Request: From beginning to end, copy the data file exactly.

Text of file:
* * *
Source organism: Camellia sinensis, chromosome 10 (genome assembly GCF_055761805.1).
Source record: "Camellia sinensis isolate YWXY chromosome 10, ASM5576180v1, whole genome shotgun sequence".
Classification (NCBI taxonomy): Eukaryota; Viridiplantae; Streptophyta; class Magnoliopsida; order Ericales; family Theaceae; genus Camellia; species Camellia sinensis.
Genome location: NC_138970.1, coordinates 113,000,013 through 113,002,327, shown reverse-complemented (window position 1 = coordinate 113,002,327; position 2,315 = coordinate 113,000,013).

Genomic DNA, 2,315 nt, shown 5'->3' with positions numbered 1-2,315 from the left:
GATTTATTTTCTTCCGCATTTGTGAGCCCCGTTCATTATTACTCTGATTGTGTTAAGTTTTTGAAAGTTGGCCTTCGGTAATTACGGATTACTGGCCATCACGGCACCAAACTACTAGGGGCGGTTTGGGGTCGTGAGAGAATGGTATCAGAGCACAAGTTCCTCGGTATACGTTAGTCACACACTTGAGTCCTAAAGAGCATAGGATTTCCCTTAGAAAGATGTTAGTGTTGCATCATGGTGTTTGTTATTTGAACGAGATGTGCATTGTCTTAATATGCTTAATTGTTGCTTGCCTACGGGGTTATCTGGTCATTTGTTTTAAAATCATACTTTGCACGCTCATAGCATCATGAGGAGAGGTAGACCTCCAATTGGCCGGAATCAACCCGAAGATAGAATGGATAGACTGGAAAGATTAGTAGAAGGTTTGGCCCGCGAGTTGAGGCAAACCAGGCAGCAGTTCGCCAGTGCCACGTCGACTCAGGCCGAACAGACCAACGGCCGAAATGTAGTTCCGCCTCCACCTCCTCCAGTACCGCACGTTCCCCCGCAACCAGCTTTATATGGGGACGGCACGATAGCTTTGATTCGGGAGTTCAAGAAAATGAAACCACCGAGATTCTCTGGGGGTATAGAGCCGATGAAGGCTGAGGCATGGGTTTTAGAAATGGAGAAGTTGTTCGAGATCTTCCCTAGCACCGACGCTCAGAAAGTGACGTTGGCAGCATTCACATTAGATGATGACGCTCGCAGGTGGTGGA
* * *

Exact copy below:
Source organism: Camellia sinensis, chromosome 10 (genome assembly GCF_055761805.1).
Source record: "Camellia sinensis isolate YWXY chromosome 10, ASM5576180v1, whole genome shotgun sequence".
Classification (NCBI taxonomy): Eukaryota; Viridiplantae; Streptophyta; class Magnoliopsida; order Ericales; family Theaceae; genus Camellia; species Camellia sinensis.
Genome location: NC_138970.1, coordinates 113,000,013 through 113,002,327, shown reverse-complemented (window position 1 = coordinate 113,002,327; position 2,315 = coordinate 113,000,013).

Genomic DNA, 2,315 nt, shown 5'->3' with positions numbered 1-2,315 from the left:
GATTTATTTTCTTCCGCATTTGTGAGCCCCGTTCATTATTACTCTGATTGTGTTAAGTTTTTGAAAGTTGGCCTTCGGTAATTACGGATTACTGGCCATCACGGCACCAAACTACTAGGGGCGGTTTGGGGTCGTGAGAGAATGGTATCAGAGCACAAGTTCCTCGGTATACGTTAGTCACACACTTGAGTCCTAAAGAGCATAGGATTTCCCTTAGAAAGATGTTAGTGTTGCATCATGGTGTTTGTTATTTGAACGAGATGTGCATTGTCTTAATATGCTTAATTGTTGCTTGCCTACGGGGTTATCTGGTCATTTGTTTTAAAATCATACTTTGCACGCTCATAGCATCATGAGGAGAGGTAGACCTCCAATTGGCCGGAATCAACCCGAAGATAGAATGGATAGACTGGAAAGATTAGTAGAAGGTTTGGCCCGCGAGTTGAGGCAAACCAGGCAGCAGTTCGCCAGTGCCACGTCGACTCAGGCCGAACAGACCAACGGCCGAAATGTAGTTCCGCCTCCACCTCCTCCAGTACCGCACGTTCCCCCGCAACCAGCTTTATATGGGGACGGCACGATAGCTTTGATTCGGGAGTTCAAGAAAATGAAACCACCGAGATTCTCTGGGGGTATAGAGCCGATGAAGGCTGAGGCATGGGTTTTAGAAATGGAGAAGTTGTTCGAGATCTTCCCTAGCACCGACGCTCAGAAAGTGACGTTGGCAGCATTCACATTAGATGATGACGCTCGCAGGTGGTGGA